As I pointed out, some of the problems he raises about minor political parties maintaining ballot access will need to be addressed with a couple of easy and minor fixes in the legislative session -- such as moving the 1 percent requirement for maintaining party status from the general election to the primary election.

The fact of the matter is that Oregon has not elected a single minor party candidate in more than 100 years to state office. Yet minor party candidates are elected all the time under top-two systems that are similar to the open primary.

Oregon Indpendent said...

I have tremendous respect for Dan, who is one of Oregon's most prominent public-interest advocates, but his "sky-is-falling" analysis simply doesn't hold water.

None of the problems he raises about dirty tricks and so forth happened in Washington state's experience with their open primary, and have not happened during the time since most local Oregon governments and counties moved to a similar system of top two elections in county and local races.

We should have such problems as dozens of candidates running for public office in Oregon.

As I pointed out, some of the problems he raises about minor political parties maintaining ballot access will need to be addressed with a couple of easy and minor fixes in the legislative session -- such as moving the 1 percent requirement for maintaining party status from the general election to the primary election.

As to the other supposed "harms" to minor political parties...

The fact of the matter is that Oregon has not elected a single minor party candidate in more than 100 years to state office. By contrast, minor party candidates are elected all the time under top-two systems that are similar to the open primary.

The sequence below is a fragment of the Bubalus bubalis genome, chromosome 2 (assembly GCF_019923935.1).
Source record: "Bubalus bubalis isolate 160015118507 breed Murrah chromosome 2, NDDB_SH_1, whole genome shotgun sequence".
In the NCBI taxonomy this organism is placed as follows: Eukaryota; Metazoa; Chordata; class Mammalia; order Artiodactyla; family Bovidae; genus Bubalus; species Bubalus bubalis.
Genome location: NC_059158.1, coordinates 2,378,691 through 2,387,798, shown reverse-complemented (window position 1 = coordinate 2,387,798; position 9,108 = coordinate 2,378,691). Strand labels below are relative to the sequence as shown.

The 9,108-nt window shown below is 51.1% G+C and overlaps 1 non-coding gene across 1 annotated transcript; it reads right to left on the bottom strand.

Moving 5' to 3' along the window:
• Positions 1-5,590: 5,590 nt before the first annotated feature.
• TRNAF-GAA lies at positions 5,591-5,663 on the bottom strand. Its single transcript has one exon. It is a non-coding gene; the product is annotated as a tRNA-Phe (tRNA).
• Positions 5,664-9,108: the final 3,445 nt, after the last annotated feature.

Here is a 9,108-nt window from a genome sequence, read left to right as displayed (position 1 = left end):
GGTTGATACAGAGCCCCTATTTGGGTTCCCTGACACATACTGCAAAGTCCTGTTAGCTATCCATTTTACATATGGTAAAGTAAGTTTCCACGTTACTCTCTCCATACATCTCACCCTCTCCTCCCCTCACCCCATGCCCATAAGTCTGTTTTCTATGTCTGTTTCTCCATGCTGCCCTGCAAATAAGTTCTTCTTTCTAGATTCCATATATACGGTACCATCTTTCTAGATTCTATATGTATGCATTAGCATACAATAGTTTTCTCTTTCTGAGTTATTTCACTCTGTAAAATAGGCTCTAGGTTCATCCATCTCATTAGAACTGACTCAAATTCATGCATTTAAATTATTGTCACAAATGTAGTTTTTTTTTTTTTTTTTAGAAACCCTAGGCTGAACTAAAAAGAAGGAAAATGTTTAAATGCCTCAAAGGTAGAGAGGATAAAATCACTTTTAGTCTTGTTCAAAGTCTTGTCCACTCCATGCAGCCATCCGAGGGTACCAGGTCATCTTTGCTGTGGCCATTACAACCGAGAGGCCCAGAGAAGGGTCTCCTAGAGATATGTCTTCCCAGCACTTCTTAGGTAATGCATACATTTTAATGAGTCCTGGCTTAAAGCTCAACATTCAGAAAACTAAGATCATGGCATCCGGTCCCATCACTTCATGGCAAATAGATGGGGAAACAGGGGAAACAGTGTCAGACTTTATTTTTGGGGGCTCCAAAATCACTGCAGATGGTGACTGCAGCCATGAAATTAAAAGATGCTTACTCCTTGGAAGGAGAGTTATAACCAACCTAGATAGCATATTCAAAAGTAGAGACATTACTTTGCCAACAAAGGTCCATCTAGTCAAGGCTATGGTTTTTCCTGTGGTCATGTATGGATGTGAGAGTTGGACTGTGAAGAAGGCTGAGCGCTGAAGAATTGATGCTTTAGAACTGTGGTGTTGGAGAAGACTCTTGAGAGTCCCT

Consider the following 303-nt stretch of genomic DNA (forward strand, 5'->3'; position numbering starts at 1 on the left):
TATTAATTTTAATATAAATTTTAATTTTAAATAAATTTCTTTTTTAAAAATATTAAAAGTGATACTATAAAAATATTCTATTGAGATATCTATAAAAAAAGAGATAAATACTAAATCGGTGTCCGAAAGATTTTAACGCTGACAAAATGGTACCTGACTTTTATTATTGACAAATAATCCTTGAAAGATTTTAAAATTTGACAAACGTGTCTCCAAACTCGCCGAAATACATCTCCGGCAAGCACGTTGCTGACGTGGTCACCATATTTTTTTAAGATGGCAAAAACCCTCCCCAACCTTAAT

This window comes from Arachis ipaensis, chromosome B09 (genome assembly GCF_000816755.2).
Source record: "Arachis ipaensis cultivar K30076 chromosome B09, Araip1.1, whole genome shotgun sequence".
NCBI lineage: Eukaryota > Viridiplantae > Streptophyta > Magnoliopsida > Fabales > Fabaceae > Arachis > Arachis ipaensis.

Indeed, the best prospects for electing a member of a minor party in Oregon in 2008 will come in the top-two non-partisan race for Mayor of Eugene where Jim Torrey, an Independent, stands a good chance of being elected as the next Mayor of Eugene.

Lindapendent said...

How about a little disclosure here? I'll put my cards on the table.

I'm an attorney with a lot of election law experience and I'm personally committed to direct democracy. I've worked on and drafted statewide ballot measures, Public Utility District formation petitions, recall and referral petitions and local initiative drafting for 30 years.

Altho I was the sponsor of the petition drive to form the Independent Party of Oregon, the IPO has taken no position on the so-called "open primary," BM 65.

In fact, IPO is one of only 2 of the minor and emerging parties in Oregon which would survive the effects of BM 65, which will wipe out parties with fewer than 10,000 registered members who now maintain their legal status by running candidates who receive at least 1% of the vote in statewide general elections. I do not want to see the Constitution, Green, Working Families and Peace parties silenced.

I have absolutely no financial ties to BM 65, pro or con, and I am not being paid for this post--I am opposed to BM 65 because it's poorly drafted. It will reduce meaningful citizen involvement in collective action and direct democracy. It was put on the ballot by big money interests which will get the candidates they shower money on under BM 65.

While commentator Sal Peralta has invaluably assisted the IPO, he neglected to disclose to this audience that his firm was paid tens of thousands of dollars to collect signatures to put BM 65 on the ballot.

Needless to mention, commentator Dan Meek is not being paid for his opinion either, formed after reading the measure and from his decades of fighting big money interest in Oregon politics.

BM 65 Makes Special Interests Even More Powerful in Picking Candidates.

Now, why would Oregon's largest land speculators, industry lobbyists, and a smelter owner pay a lot of money to get BM 65 on the ballot?